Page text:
Mark Stone, Jonathan Marchessault, Chandler Stephenson and Reilly Smith are established double-digit goal scorers, and the Golden Knights also added skilled forward Phil Kessel, a two-time Stanley Cup champion who is looking to prove he has plenty left.
5. Vancouver Canucks
The Canucks went 32-15-10 after Travis Green was fired on Dec. 5 and Bruce Boudreau took the reins, but that surge wasn't enough to put them in the postseason. Unfortunately, Vancouver didn't ride its momentum into the offseason.
The main roadblock to pursuing bigger-name free agents was the limited cap space. For example, Vancouver is still paying Braden Holtby and Jake Virtanen, both of whom were bought out in the summer of 2021.
The lack of talent will put even more pressure on returning stars such as J.T. Miller to produce similar numbers as last season, when he posted career highs of 32 goals and 99 points.
6. Anaheim Ducks
The Ducks enjoyed some national exposure last season thanks to the trickery of rookie center Trevor Zegras, but the Orange County locals are getting restless after watching their team miss the playoffs the past four seasons -- the longest such drought in club history.
The Ducks showed they are interested in climbing the standings by luring forwards Ryan Strome and Frank Vatrano from a winning Rangers organization. They also brought in veteran defensemen John Klingberg and Dmitry Kulikov on low-commitment deals.
Anaheim could really use a bounce-back year from three-time All-Star goalie John Gibson, who finished with the highest goals-against average of his nine-year career last season (3.19).
7. San Jose Sharks
After winning just three of their final 17 games, the Sharks shipped hugely popular defenseman Brent Burns to the Carolina Hurricanes in July, a hole that can't be filled (either from blue line to blue line or in the locker room).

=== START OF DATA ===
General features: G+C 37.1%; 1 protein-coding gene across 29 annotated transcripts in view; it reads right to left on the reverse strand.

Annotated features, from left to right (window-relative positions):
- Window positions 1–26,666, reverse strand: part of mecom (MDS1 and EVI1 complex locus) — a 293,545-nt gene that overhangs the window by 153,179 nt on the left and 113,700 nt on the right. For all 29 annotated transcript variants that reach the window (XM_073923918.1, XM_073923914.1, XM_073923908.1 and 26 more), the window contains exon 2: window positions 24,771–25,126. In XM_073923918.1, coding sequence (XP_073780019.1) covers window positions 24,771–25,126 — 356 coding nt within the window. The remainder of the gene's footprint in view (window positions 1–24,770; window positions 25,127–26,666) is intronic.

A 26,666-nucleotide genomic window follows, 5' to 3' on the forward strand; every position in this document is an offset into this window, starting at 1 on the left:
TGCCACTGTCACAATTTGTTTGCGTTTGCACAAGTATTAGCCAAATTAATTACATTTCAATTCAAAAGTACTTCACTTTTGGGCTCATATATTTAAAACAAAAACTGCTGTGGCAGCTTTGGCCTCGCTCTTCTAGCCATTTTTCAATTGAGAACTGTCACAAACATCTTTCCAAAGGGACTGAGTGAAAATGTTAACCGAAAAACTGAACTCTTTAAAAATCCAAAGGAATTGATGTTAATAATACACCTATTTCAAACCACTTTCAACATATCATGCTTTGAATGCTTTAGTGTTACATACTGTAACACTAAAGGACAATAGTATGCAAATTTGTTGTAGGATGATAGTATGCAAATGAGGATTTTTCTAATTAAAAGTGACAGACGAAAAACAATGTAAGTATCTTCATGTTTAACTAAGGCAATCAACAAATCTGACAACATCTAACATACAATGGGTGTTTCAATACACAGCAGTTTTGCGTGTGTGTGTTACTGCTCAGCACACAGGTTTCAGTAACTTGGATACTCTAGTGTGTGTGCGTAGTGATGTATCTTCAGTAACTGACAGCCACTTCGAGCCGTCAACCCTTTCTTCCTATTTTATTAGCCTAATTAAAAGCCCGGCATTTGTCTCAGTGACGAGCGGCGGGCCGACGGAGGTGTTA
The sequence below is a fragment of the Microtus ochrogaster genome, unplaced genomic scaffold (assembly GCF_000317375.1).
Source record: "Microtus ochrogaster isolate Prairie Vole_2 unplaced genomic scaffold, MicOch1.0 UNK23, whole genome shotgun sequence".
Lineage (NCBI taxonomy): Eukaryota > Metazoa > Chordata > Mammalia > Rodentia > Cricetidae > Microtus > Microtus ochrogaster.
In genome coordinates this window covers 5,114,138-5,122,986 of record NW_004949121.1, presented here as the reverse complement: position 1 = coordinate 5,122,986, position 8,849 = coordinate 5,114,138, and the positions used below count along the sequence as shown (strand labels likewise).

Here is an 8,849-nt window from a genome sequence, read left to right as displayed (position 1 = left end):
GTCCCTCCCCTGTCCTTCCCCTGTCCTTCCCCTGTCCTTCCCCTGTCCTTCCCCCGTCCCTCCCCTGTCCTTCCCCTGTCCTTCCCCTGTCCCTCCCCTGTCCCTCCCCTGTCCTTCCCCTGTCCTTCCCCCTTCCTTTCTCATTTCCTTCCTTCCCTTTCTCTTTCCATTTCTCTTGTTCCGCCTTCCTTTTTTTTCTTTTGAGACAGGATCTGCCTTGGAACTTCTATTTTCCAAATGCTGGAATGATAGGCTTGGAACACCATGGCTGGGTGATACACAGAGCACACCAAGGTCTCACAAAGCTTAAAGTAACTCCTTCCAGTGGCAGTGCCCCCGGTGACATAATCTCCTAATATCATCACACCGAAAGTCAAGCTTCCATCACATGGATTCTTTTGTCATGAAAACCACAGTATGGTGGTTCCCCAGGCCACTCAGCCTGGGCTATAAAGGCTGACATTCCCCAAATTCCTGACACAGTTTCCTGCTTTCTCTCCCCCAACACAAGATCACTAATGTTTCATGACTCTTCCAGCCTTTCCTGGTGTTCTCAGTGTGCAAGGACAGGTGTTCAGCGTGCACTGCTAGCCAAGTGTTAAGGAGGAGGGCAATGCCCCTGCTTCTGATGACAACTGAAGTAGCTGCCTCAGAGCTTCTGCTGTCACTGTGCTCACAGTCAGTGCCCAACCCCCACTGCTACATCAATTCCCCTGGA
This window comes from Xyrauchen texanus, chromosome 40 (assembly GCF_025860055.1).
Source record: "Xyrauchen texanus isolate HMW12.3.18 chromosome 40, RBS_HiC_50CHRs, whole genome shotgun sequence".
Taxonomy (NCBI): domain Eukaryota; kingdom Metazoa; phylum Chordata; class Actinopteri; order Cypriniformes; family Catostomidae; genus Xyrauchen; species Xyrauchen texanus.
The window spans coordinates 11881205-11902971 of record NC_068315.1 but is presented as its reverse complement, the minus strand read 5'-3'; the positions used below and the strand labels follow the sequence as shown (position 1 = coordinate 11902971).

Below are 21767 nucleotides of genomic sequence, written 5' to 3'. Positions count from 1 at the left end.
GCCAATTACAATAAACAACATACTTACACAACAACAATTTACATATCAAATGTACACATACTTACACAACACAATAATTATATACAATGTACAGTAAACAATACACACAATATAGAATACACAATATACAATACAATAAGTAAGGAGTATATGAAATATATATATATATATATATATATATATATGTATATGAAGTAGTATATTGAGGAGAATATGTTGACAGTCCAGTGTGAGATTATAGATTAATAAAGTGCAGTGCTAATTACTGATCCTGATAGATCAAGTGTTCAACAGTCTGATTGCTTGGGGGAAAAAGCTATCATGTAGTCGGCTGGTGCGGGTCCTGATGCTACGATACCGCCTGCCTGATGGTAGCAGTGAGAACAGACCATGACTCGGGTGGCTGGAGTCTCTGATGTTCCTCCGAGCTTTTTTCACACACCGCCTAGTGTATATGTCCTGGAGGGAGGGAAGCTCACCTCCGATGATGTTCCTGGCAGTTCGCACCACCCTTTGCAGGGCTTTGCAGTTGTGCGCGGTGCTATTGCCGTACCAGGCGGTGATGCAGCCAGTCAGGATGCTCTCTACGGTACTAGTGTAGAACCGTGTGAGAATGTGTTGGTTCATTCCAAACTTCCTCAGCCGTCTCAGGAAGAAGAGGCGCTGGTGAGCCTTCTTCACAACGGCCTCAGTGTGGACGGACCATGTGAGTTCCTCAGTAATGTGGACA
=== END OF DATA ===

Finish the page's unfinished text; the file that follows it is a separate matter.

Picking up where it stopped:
The Sharks were the most inexperienced team in the NHL last season, playing 18 rookies, including 11 who made their NHL debuts, with both totals topping the league. San Jose still has several proven veterans led by Timo Meier, Tomas Hertl and Logan Couture up front and Erik Karlsson and Marc-Edouard Vlasic on the defensive end, but teamwide depth looks like an issue again this season.
8. Seattle Kraken
The Kraken didn't take the NHL by storm the way the Golden Knights did in their first year of existence five years ago, but they are showing they learned a few things the first time around.
First of all, having solid competition at goalie often brings out the best, so Seattle went out and signed Martin Jones to back up Philipp Grubauer, whose numbers tumbled last season after solid stints with the Avalanche and the Washington Capitals.
The Kraken also snagged left winger Andre Burakovsky from Colorado and acquired up-and-coming right winger Oliver Bjorkstrand from the Blue Jackets, both of whom should bolster the fourth-lowest scoring team in the league last season.
--By Dan Arritt, Field Level Media